A Soldier Criticizes His Army Comrades’ Tea Party Ideology
I bet I’m not the only journalist who can relate to that quote. (Another: “I’m just pointing out that the vast majority of Americans assume the media they consume isn’t regularly filled with obvious untruths.”)
The pianist at First United Methodist Church was as nervous as he’d ever been before a performance.
Music comes naturally to Chad Stoffel. So he wasn’t worried what they would think of his playing. He was worried what they thought of him.
"Do they know about my past?" Had they seen the newspapers? The ones that showed his face and the words sex offender?
This was February 2012. For about seven months, Stoffel had been living 2 miles outside of town in a secluded neighborhood called Miracle Village. He was one of about 85 sex offenders who had quietly settled there under court order after finishing their prison sentences. It was a lonely exile but preferable to sleeping under bridges like so many other sex offenders around the state.
Now he was standing at the front of the congregation — on Ash Wednesday, no less — flanked by two other Miracle Village residents who were going to accompany him on the hymns.
Stoffel, 37, wanted to show the congregation that he was more than a criminal. He wore nice slacks and a dress shirt and tried to be, in his words, “perfect.” Still, even Pastor Patti Aupperlee, who had invited the men to the service, couldn’t reassure them.
"I don’t know what’s going to happen," she said.
Just before 7 p.m., a woman in her late 50s found her usual place seven rows back on the right. Lynda Moss, the church treasurer, had attended First United Methodist since she was little. She had harbored an aversion to sex offenders almost as long. It was the reason that she had once stormed into the pastor’s office to tell her: “Those people will never change.”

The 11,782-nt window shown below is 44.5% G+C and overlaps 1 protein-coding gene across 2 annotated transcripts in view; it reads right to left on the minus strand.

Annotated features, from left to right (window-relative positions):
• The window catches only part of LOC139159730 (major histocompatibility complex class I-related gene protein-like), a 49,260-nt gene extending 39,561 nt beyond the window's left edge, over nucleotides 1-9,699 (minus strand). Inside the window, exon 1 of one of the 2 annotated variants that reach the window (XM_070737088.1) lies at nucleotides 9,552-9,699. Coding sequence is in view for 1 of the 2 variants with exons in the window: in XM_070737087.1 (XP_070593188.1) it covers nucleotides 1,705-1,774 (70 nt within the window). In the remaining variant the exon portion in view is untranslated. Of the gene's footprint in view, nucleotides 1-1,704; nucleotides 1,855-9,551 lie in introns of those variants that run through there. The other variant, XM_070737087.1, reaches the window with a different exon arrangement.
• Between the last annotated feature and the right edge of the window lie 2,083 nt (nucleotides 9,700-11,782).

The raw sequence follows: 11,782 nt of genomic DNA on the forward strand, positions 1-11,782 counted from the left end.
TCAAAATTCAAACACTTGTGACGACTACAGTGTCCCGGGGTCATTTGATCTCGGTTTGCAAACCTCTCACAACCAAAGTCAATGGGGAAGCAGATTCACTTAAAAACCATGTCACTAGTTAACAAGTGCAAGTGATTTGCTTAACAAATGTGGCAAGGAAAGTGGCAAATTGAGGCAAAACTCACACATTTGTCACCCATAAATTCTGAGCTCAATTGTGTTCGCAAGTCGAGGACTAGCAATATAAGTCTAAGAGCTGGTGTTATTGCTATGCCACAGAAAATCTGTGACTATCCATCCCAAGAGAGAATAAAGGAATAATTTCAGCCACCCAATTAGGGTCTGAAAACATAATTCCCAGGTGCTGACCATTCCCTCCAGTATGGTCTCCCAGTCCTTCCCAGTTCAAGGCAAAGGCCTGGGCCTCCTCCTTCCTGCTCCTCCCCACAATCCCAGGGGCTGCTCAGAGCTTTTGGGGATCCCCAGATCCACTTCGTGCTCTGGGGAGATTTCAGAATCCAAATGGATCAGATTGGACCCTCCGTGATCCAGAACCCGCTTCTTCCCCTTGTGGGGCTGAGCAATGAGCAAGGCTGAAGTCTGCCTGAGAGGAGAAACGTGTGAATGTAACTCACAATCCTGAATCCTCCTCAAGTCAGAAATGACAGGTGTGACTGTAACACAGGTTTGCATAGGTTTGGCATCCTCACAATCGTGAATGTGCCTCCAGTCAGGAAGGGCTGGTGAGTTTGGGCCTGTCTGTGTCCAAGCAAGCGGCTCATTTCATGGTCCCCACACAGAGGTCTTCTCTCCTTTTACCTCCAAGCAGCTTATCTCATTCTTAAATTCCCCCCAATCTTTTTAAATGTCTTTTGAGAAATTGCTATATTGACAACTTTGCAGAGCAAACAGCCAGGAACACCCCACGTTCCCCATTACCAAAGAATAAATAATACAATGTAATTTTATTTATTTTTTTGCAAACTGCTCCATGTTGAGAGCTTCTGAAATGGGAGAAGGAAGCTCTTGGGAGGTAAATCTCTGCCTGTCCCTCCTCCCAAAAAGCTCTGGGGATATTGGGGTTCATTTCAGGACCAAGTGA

No one that day expected who would end up changing.
Sex offenders, Pahokee congregation forge unlikely bond | Tampa Bay Times
Story by Ben Wolford
Photos by Melissa Lyttle
I thought this was one of the most well-written things I’ve read in a long time. Then I noticed it was written by Ben Wolford, a former Stater colleague and cross-country opponent from my high school’s rival. Very amazed. Read this. Look at the photos. Do both.
Eleana Frangedis, 18, lives in an eight-bedroom house in a gated community on the water in Tarpon Springs. She had never hiked or chopped wood or gone more than a day without washing her hair.
But in March, in her role as Miss Teen America, she had spent an afternoon at a wilderness camp for troubled girls. She had planned to tell the girls at Camp E-Nini-Hassee they could be anything they wanted to be. Instead, they had inspired her with their stories of survival.
In their thank-you letters, they invited her back for a week. She wanted to prove she was strong, that she could make it in the woods, like them.
Eleana’s mother said she wouldn’t be able to handle it. Besides, her mom said, why would you want to do that?
Finally, Eleana’s mom relented. She could go for one night.
Miss Teen America finds freedom, for a day | Tampa Bay Times
Story by Lane DeGregory
Photo by Melissa Lyttle
Read the whole thing. It’s so sad. Yes, really. Read it.
More than 1 in 4 kids rely on the government for food, and that’s especially a problem in the summer.
The Boston marathon bombers might still be at large if they hadn’t been so careless.
For instance: Why did they interrupt their carjacking to stop for snacks?
Crowdfunding Campaign of the Day: Let’s Fix David Henneberry’s Boat (That Got Ruined in the Boston Bomber’s Standoff)!
Wouldn’t it already be covered by insurance?
Hundreds are injured and many feared dead in the small central Texas town.
We’ve embedded the Soundcloud of the emergency dispatcher, along with the video we linked to earlier. More to come in the morning.
The Marathon was the old, drunk uncle of Boston sports, the last of the true festival events. Every other one of our major sporting rodeos is locked down, and tightened up, and Fail-Safed until the Super Bowl now is little more than NORAD with bad rock music and offensive tackles. You can’t do that to the Marathon. There was no way to do it. There was no way to lock down, or tighten up, or Fail-Safe into Security Theater a race that covers 26.2 miles, a race that travels from town to town, a race that travels past people’s houses. There was no way to garrison the Boston Marathon. Now there will be. Someone will find a way to do it. And I do not know what the race will be now. I literally haven’t the vaguest clue.
Boston Marathon explosion - Grantland
Story by Charles P. Pierce
Photo by Aram Boghosian/Boston Globe/Getty Images